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May 15, 2006


Matt St. Amand

Ever wonder why you're paying (or asked to pay) $30 - $39 for a hardcover book? Because of the insatiable greed of distributors and the jelly-filled backbones of publishers.

Distributors demand and get between 55 - 65% discounts from the cover price of books, pocketing the profit when they pass the books along to bookstores at a much slimmer discount. So, book publishers' only idea to combat this corporate vampirism is to charge outrageous prices for their books.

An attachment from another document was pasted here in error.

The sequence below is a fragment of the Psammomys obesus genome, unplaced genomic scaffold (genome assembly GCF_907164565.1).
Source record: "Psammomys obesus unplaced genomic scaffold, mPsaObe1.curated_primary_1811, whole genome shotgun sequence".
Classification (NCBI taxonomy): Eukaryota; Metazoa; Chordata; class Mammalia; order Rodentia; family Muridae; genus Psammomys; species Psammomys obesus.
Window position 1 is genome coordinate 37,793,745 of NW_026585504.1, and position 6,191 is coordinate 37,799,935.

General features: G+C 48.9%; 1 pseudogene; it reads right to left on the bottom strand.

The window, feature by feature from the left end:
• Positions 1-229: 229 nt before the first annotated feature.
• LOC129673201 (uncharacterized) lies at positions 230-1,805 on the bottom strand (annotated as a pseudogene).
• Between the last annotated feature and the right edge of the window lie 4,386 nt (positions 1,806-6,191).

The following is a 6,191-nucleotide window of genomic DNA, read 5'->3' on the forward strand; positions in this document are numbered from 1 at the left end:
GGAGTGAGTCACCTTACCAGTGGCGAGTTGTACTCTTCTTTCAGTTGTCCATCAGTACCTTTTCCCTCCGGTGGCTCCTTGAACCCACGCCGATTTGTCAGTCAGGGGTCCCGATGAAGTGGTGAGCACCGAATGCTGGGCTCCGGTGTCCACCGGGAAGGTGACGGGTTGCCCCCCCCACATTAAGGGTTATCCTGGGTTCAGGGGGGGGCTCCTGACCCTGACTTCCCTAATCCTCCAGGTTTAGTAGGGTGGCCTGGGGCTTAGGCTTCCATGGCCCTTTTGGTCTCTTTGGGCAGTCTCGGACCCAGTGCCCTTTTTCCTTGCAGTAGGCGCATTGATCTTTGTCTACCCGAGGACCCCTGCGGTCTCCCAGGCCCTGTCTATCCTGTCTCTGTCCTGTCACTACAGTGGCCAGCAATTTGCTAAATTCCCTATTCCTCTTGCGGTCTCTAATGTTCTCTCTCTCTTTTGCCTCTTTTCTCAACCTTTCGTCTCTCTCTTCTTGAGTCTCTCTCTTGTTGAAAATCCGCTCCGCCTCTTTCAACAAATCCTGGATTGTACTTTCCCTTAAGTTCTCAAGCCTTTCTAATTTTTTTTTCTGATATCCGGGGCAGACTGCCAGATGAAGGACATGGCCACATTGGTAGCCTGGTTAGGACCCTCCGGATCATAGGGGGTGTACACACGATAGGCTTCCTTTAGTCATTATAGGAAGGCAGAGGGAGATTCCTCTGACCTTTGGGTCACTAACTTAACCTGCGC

In order to do business with distributors and bookstores, publishers must take back all unsold copies, in whatever condition they're in (Barnes & Noble is often helpful enough to actually slash off the front covers of books with boxcutter blades, rendering the copies unsalable) and at any time. So, if a title sits on a shelf for six months, doesn't sell, it could conceivably have its cover chopped off and the remainder sent back to publisher, with the bookstore receiving a full refund on the money it spent on the title.

Is this the best the industry can do? Because it's damned woeful.

Which leaves us with unconscionably priced books, an industry that's absolutely allergic to new talent, and a business model that seems to have been dreamed up by Vlad the Impaler.

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